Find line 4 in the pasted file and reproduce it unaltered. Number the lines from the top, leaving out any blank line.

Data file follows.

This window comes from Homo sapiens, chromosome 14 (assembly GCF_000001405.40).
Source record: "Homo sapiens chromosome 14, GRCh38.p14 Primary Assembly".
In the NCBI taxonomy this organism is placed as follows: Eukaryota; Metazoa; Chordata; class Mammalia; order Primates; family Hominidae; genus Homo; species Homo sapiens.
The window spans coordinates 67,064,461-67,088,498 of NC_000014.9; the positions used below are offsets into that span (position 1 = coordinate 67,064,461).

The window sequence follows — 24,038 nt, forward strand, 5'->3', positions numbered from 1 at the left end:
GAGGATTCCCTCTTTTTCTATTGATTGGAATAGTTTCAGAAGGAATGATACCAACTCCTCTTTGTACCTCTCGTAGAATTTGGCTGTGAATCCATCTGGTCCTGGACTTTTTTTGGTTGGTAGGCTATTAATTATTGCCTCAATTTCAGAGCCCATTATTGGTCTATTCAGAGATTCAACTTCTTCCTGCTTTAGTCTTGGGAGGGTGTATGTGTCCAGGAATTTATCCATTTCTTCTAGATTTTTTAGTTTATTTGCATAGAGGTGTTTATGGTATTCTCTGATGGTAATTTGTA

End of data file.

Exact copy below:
The window spans coordinates 67,064,461-67,088,498 of NC_000014.9; the positions used below are offsets into that span (position 1 = coordinate 67,064,461).